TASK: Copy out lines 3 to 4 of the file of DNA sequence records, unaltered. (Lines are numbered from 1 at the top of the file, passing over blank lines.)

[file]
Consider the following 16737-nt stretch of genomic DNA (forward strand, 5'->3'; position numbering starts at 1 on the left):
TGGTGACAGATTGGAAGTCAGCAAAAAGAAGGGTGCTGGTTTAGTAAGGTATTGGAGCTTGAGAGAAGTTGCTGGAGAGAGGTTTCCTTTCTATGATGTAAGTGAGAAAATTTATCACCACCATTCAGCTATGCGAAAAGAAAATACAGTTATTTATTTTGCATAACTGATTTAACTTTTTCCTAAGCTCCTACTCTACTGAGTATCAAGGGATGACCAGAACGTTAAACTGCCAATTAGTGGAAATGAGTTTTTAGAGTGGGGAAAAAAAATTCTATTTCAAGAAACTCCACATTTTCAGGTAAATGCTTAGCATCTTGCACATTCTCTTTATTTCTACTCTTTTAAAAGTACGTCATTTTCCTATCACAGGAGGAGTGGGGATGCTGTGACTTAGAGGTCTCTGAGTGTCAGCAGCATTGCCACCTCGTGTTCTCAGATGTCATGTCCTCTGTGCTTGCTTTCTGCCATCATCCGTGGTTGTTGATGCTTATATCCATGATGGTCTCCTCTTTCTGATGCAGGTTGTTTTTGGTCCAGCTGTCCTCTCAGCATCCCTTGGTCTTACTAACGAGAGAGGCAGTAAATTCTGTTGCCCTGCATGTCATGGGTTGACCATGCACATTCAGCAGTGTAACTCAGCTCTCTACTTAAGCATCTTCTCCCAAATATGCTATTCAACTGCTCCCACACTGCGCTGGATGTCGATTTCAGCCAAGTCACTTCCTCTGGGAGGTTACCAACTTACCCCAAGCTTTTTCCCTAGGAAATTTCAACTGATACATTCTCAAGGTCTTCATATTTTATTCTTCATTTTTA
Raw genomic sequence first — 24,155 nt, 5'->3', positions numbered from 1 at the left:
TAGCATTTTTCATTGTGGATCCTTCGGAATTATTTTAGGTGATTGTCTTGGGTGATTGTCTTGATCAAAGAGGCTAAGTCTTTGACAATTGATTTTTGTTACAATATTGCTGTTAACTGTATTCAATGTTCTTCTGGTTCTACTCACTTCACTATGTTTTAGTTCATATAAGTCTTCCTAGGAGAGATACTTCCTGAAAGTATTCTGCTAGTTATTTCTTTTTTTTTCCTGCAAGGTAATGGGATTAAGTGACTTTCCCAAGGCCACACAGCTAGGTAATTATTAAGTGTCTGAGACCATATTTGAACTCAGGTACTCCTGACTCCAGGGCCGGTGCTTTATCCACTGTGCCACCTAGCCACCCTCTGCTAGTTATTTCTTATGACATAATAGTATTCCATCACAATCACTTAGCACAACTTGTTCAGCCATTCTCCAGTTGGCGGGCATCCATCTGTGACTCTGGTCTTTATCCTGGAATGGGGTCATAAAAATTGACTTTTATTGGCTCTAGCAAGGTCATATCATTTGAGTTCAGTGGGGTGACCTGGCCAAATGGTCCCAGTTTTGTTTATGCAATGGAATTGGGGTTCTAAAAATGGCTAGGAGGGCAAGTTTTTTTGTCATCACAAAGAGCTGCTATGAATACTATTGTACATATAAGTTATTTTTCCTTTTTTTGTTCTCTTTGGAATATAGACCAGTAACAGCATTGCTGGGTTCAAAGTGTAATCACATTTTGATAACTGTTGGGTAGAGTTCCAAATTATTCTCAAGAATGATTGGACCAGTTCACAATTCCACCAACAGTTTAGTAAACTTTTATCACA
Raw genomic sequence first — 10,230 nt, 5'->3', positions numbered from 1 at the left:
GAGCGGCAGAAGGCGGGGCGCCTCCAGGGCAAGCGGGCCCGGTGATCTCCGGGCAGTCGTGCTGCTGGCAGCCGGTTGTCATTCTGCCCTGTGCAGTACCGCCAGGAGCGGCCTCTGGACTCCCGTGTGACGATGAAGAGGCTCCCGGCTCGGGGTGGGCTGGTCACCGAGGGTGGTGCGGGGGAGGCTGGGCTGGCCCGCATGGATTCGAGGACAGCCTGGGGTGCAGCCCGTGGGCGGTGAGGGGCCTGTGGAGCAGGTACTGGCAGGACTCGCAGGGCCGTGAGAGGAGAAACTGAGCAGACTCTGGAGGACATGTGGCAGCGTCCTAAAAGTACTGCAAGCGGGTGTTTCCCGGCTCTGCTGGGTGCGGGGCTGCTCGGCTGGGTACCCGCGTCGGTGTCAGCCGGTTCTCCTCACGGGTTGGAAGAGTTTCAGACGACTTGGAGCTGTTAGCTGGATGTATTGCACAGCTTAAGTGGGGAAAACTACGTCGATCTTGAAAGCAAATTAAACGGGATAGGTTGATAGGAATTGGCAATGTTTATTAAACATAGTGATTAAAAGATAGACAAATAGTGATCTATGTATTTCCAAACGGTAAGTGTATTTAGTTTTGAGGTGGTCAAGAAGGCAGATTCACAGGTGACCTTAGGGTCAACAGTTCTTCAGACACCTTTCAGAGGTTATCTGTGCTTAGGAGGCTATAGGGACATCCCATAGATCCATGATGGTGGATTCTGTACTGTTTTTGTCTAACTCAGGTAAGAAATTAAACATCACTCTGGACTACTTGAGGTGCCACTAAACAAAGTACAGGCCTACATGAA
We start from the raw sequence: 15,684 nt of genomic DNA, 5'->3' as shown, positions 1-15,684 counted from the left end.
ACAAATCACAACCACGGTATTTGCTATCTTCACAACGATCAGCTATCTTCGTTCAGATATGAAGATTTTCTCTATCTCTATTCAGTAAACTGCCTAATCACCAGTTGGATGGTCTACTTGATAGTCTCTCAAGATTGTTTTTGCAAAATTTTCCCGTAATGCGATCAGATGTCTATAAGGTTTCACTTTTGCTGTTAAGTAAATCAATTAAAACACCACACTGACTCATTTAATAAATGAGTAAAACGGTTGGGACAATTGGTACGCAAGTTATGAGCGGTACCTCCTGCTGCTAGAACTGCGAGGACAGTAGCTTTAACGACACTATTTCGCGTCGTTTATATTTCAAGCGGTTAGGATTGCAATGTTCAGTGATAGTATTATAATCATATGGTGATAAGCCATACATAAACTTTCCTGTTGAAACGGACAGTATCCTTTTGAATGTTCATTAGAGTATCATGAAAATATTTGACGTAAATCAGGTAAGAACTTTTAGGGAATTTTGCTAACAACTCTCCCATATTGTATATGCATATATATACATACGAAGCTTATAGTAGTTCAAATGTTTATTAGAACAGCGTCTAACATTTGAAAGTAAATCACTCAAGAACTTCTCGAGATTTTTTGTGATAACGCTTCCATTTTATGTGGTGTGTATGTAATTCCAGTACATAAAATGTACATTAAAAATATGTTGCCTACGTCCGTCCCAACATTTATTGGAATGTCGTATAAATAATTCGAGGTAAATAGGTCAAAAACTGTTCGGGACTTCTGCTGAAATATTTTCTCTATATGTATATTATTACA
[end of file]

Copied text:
Raw genomic sequence first — 24,155 nt, 5'->3', positions numbered from 1 at the left:
TAGCATTTTTCATTGTGGATCCTTCGGAATTATTTTAGGTGATTGTCTTGGGTGATTGTCTTGATCAAAGAGGCTAAGTCTTTGACAATTGATTTTTGTTACAATATTGCTGTTAACTGTATTCAATGTTCTTCTGGTTCTACTCACTTCACTATGTTTTAGTTCATATAAGTCTTCCTAGGAGAGATACTTCCTGAAAGTATTCTGCTAGTTATTTCTTTTTTTTTCCTGCAAGGTAATGGGATTAAGTGACTTTCCCAAGGCCACACAGCTAGGTAATTATTAAGTGTCTGAGACCATATTTGAACTCAGGTACTCCTGACTCCAGGGCCGGTGCTTTATCCACTGTGCCACCTAGCCACCCTCTGCTAGTTATTTCTTATGACATAATAGTATTCCATCACAATCACTTAGCACAACTTGTTCAGCCATTCTCCAGTTGGCGGGCATCCATCTGTGACTCTGGTCTTTATCCTGGAATGGGGTCATAAAAATTGACTTTTATTGGCTCTAGCAAGGTCATATCATTTGAGTTCAGTGGGGTGACCTGGCCAAATGGTCCCAGTTTTGTTTATGCAATGGAATTGGGGTTCTAAAAATGGCTAGGAGGGCAAGTTTTTTTGTCATCACAAAGAGCTGCTATGAATACTATTGTACATATAAGTTATTTTTCCTTTTTTTGTTCTCTTTGGAATATAGACCAGTAACAGCATTGCTGGGTTCAAAGTGTAATCACATTTTGATAACTGTTGGGTAGAGTTCCAAATTATTCTCAAGAATGATTGGACCAGTTCACAATTCCACCAACAGTTTAGTAAACTTTTATCACA